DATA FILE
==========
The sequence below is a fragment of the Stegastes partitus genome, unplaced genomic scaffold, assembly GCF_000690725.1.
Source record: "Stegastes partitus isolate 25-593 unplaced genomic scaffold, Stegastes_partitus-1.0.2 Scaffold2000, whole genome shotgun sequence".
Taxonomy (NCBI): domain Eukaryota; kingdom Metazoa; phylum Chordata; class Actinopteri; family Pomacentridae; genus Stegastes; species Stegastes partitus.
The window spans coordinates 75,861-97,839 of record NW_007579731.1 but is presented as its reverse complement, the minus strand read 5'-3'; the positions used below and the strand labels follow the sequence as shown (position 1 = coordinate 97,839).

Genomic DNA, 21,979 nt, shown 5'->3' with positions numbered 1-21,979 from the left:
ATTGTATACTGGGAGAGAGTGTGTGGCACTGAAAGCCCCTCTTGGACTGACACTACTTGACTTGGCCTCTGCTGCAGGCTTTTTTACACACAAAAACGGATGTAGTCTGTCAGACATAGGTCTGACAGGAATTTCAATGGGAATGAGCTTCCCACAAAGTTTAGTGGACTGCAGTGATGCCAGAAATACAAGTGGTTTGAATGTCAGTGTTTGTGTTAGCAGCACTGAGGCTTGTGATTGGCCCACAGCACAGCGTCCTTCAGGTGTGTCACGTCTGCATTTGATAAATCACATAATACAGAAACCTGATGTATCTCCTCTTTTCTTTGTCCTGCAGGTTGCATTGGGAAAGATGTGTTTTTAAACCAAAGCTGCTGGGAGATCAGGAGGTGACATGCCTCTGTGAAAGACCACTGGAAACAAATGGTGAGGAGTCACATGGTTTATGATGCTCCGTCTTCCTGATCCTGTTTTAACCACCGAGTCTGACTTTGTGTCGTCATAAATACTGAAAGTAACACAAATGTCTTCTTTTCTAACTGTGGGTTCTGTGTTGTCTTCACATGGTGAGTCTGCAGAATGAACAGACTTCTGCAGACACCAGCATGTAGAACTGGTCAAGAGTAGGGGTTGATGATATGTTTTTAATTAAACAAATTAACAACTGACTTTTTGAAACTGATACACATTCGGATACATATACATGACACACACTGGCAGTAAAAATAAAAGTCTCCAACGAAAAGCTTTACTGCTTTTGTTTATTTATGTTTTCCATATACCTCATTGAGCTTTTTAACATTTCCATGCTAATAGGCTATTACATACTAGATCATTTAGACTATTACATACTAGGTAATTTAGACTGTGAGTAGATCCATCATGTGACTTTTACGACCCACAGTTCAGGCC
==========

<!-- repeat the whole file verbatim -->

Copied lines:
The sequence below is a fragment of the Stegastes partitus genome, unplaced genomic scaffold, assembly GCF_000690725.1.
Source record: "Stegastes partitus isolate 25-593 unplaced genomic scaffold, Stegastes_partitus-1.0.2 Scaffold2000, whole genome shotgun sequence".
Taxonomy (NCBI): domain Eukaryota; kingdom Metazoa; phylum Chordata; class Actinopteri; family Pomacentridae; genus Stegastes; species Stegastes partitus.
The window spans coordinates 75,861-97,839 of record NW_007579731.1 but is presented as its reverse complement, the minus strand read 5'-3'; the positions used below and the strand labels follow the sequence as shown (position 1 = coordinate 97,839).

Genomic DNA, 21,979 nt, shown 5'->3' with positions numbered 1-21,979 from the left:
ATTGTATACTGGGAGAGAGTGTGTGGCACTGAAAGCCCCTCTTGGACTGACACTACTTGACTTGGCCTCTGCTGCAGGCTTTTTTACACACAAAAACGGATGTAGTCTGTCAGACATAGGTCTGACAGGAATTTCAATGGGAATGAGCTTCCCACAAAGTTTAGTGGACTGCAGTGATGCCAGAAATACAAGTGGTTTGAATGTCAGTGTTTGTGTTAGCAGCACTGAGGCTTGTGATTGGCCCACAGCACAGCGTCCTTCAGGTGTGTCACGTCTGCATTTGATAAATCACATAATACAGAAACCTGATGTATCTCCTCTTTTCTTTGTCCTGCAGGTTGCATTGGGAAAGATGTGTTTTTAAACCAAAGCTGCTGGGAGATCAGGAGGTGACATGCCTCTGTGAAAGACCACTGGAAACAAATGGTGAGGAGTCACATGGTTTATGATGCTCCGTCTTCCTGATCCTGTTTTAACCACCGAGTCTGACTTTGTGTCGTCATAAATACTGAAAGTAACACAAATGTCTTCTTTTCTAACTGTGGGTTCTGTGTTGTCTTCACATGGTGAGTCTGCAGAATGAACAGACTTCTGCAGACACCAGCATGTAGAACTGGTCAAGAGTAGGGGTTGATGATATGTTTTTAATTAAACAAATTAACAACTGACTTTTTGAAACTGATACACATTCGGATACATATACATGACACACACTGGCAGTAAAAATAAAAGTCTCCAACGAAAAGCTTTACTGCTTTTGTTTATTTATGTTTTCCATATACCTCATTGAGCTTTTTAACATTTCCATGCTAATAGGCTATTACATACTAGATCATTTAGACTATTACATACTAGGTAATTTAGACTGTGAGTAGATCCATCATGTGACTTTTACGACCCACAGTTCAGGCC